Wednesday, June 07, 2006

Who Feeds on Whom?

Perry de Haviland writes Libertarian Democrats? for Samizdata about the idea floated at the Daily Kos that one could be a libertarian on the left side of the American political aisle. The idea is that the corporation has to be counted with the government and the criminal as a threat to individual liberty. Perry points out that the problem with that is that corporate power only becomes corosive when coupled with governmental power. The Kelo immanent domain decision comes readily to mind.

In short, a corporation can only exert influence over and by what it owns. If you let the government have too much power, it becomes something worthwhile to buy. Check my last entry for a tongue in cheek take on that idea. But seriously, a corporation can only influence what it owns. People may have griped about Microsoft acting like a monopoly, but you certainly weren't looking over your shoulder for Bill Gates when you were last getting a physical. Nor would Wal-Mart have much to do with the cost of milk, what with the subsidies in effect. But in both cases, the government is right there, or threatens to be there. So why wouldn't corporations want to buy some of that?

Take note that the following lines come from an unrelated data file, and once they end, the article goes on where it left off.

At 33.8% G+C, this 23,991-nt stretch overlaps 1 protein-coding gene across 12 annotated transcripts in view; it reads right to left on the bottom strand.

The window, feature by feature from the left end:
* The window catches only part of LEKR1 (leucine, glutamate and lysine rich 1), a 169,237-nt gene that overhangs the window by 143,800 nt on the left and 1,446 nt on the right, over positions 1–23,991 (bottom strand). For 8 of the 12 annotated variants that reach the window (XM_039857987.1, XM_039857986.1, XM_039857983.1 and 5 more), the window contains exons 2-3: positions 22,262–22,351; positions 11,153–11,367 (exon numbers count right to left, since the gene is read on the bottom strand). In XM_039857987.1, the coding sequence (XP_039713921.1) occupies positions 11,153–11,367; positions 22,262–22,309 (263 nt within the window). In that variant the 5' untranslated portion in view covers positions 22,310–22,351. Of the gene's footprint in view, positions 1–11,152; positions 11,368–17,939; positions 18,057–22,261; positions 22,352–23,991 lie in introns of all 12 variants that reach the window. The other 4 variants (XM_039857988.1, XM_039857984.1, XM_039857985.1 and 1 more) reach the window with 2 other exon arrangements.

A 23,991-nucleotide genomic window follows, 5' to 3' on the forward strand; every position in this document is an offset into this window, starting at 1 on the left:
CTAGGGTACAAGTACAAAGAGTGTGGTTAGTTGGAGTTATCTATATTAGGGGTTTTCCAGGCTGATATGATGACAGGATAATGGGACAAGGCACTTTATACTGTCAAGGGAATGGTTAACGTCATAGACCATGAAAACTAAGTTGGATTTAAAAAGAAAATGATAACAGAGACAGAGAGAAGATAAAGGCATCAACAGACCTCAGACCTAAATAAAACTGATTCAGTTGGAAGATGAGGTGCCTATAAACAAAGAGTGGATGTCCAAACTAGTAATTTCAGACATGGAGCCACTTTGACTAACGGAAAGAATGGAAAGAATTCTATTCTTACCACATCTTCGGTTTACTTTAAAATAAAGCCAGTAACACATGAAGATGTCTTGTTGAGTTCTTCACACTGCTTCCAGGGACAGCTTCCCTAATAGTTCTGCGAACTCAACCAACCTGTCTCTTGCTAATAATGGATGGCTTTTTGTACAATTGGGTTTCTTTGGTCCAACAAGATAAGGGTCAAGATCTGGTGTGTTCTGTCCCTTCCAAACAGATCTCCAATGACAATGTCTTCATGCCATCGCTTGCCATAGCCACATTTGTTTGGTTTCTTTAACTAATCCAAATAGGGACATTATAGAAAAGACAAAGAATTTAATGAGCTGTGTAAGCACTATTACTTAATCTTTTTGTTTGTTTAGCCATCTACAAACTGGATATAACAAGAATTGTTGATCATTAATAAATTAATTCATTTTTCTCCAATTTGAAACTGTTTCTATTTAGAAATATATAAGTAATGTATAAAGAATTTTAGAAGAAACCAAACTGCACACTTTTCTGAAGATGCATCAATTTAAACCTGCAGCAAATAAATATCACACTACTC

Government influence is the ultimate contraband, and the only way to fight it is to cut off the production of it.

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